Scapegoating in the Aftermath of Newtown
Another school shooting—this one particularly unthinkable because it involved the slaughter of six and seven year-old children.
Mixed with the mourning, Americans began looking for something or someone to blame in the immediate aftermath of the Newtown tragedy. This is what happens after tragedies: we look for a scapegoat. Right now, we seem to have two competing scapegoats being batted about: guns and mental health services. It appears now that guns are going to be the favored target of reformers.
According to Stanford literary critic René Girard, the scapegoating we see in the news testifies to a deep-seated tendency of human nature. Girard reads history as a series of ongoing cycles of violence. Human beings are competing for the same goods in life, and this competition leads to increasing tensions and violence. But this increase cannot go on forever, otherwise society would collapse. Therefore, Girard claims that society feels a need to periodically “release” these tensions through projecting them onto something else.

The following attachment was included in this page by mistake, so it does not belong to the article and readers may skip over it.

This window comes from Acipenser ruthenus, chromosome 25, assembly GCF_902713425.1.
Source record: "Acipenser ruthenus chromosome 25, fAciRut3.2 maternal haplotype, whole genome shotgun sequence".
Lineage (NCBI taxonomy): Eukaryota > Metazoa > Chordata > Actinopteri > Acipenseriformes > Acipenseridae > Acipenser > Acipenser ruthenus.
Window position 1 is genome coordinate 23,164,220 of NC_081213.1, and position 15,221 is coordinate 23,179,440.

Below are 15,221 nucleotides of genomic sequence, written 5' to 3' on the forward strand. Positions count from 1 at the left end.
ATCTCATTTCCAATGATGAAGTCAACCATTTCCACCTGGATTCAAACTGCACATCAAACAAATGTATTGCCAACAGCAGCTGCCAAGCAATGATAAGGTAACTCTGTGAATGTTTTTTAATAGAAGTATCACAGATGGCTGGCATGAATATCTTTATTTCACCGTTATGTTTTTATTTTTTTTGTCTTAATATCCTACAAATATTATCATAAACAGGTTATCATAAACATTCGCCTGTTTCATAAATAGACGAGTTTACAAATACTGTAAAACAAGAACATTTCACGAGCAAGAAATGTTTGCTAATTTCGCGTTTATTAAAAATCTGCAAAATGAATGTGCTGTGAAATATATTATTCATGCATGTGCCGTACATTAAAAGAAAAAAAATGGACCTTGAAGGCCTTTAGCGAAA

Girard calls this “something else” a “scapegoat”—a term that refers to the goat on which the ancient Israelites symbolically placed their sins once a year (on the Day of Atonement, or, Yom Kippur). This goat would then be sacrificed through being led out into the desert to die.
Unlike the Israelites, however, Girard clarifies that societies are not under the impression that their symbolic scapegoat is innocent. Instead, they consider it in some way responsible for the violence. Thus we hear, “If assault weapons were illegal, or, if Adam Lanza had received more adequate psychological help, then those children at Sandy Hook would be alive today.” Many (perhaps unconsciously) see this tragedy as an opportunity to release this country’s tensions and divisions, which were on display in the recent election. Banning assault weapons and/or beefing up mental health services will be seen as a way to unite previously disparate groups.
By pointing out this societal pattern of scapegoating, I do not mean to dismiss the idea of more extensive gun control and mental health services. But we should beware of proceeding hastily and unwisely in our desire to “release” the tensions that culminated in the latest tragedy of the Newtown shooting.
Scapegoating is easy, but it only perpetuates the cycle of violence by attacking certain groups. Patient thought about the root causes of this violence is more difficult, but it might prevent enactment of potentially unjust policy.
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